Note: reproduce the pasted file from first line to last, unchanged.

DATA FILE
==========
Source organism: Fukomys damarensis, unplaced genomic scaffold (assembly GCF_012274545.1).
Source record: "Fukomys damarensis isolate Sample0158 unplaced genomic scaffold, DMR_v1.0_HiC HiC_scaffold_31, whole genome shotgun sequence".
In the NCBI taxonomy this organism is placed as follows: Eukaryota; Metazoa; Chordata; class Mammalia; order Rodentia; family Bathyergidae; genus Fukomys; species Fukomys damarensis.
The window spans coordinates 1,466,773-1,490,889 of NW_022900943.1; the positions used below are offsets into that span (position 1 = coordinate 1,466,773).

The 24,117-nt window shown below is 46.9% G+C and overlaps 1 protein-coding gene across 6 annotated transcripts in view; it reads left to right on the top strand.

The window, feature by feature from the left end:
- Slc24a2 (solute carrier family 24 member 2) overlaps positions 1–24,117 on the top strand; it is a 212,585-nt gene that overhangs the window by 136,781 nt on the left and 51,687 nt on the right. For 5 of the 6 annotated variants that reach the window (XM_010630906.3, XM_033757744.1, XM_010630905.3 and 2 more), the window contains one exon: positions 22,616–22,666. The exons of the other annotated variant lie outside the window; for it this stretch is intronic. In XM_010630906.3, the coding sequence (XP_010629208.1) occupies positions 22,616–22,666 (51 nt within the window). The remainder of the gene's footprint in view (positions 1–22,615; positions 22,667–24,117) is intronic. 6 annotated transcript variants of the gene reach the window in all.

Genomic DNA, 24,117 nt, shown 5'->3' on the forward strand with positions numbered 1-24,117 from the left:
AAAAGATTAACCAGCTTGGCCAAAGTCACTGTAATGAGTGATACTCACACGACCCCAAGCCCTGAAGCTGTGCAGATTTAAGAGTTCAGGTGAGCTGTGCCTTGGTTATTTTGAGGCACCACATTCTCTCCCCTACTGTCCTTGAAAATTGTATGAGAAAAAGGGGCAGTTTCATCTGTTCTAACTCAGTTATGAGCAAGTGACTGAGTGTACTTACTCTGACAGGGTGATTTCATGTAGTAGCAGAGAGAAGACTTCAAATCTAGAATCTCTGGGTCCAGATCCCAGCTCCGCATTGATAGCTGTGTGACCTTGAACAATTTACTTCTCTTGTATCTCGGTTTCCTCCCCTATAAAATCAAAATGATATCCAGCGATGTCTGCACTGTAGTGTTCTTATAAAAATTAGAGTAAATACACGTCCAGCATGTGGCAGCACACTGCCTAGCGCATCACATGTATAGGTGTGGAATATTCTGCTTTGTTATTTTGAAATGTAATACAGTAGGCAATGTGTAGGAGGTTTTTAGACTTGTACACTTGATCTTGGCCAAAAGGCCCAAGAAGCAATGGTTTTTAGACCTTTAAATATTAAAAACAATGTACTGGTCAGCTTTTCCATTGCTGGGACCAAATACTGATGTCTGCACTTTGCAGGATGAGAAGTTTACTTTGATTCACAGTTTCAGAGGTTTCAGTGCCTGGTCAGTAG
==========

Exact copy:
Source organism: Fukomys damarensis, unplaced genomic scaffold (assembly GCF_012274545.1).
Source record: "Fukomys damarensis isolate Sample0158 unplaced genomic scaffold, DMR_v1.0_HiC HiC_scaffold_31, whole genome shotgun sequence".
In the NCBI taxonomy this organism is placed as follows: Eukaryota; Metazoa; Chordata; class Mammalia; order Rodentia; family Bathyergidae; genus Fukomys; species Fukomys damarensis.
The window spans coordinates 1,466,773-1,490,889 of NW_022900943.1; the positions used below are offsets into that span (position 1 = coordinate 1,466,773).

The 24,117-nt window shown below is 46.9% G+C and overlaps 1 protein-coding gene across 6 annotated transcripts in view; it reads left to right on the top strand.

The window, feature by feature from the left end:
- Slc24a2 (solute carrier family 24 member 2) overlaps positions 1–24,117 on the top strand; it is a 212,585-nt gene that overhangs the window by 136,781 nt on the left and 51,687 nt on the right. For 5 of the 6 annotated variants that reach the window (XM_010630906.3, XM_033757744.1, XM_010630905.3 and 2 more), the window contains one exon: positions 22,616–22,666. The exons of the other annotated variant lie outside the window; for it this stretch is intronic. In XM_010630906.3, the coding sequence (XP_010629208.1) occupies positions 22,616–22,666 (51 nt within the window). The remainder of the gene's footprint in view (positions 1–22,615; positions 22,667–24,117) is intronic. 6 annotated transcript variants of the gene reach the window in all.

Genomic DNA, 24,117 nt, shown 5'->3' on the forward strand with positions numbered 1-24,117 from the left:
AAAAGATTAACCAGCTTGGCCAAAGTCACTGTAATGAGTGATACTCACACGACCCCAAGCCCTGAAGCTGTGCAGATTTAAGAGTTCAGGTGAGCTGTGCCTTGGTTATTTTGAGGCACCACATTCTCTCCCCTACTGTCCTTGAAAATTGTATGAGAAAAAGGGGCAGTTTCATCTGTTCTAACTCAGTTATGAGCAAGTGACTGAGTGTACTTACTCTGACAGGGTGATTTCATGTAGTAGCAGAGAGAAGACTTCAAATCTAGAATCTCTGGGTCCAGATCCCAGCTCCGCATTGATAGCTGTGTGACCTTGAACAATTTACTTCTCTTGTATCTCGGTTTCCTCCCCTATAAAATCAAAATGATATCCAGCGATGTCTGCACTGTAGTGTTCTTATAAAAATTAGAGTAAATACACGTCCAGCATGTGGCAGCACACTGCCTAGCGCATCACATGTATAGGTGTGGAATATTCTGCTTTGTTATTTTGAAATGTAATACAGTAGGCAATGTGTAGGAGGTTTTTAGACTTGTACACTTGATCTTGGCCAAAAGGCCCAAGAAGCAATGGTTTTTAGACCTTTAAATATTAAAAACAATGTACTGGTCAGCTTTTCCATTGCTGGGACCAAATACTGATGTCTGCACTTTGCAGGATGAGAAGTTTACTTTGATTCACAGTTTCAGAGGTTTCAGTGCCTGGTCAGTAG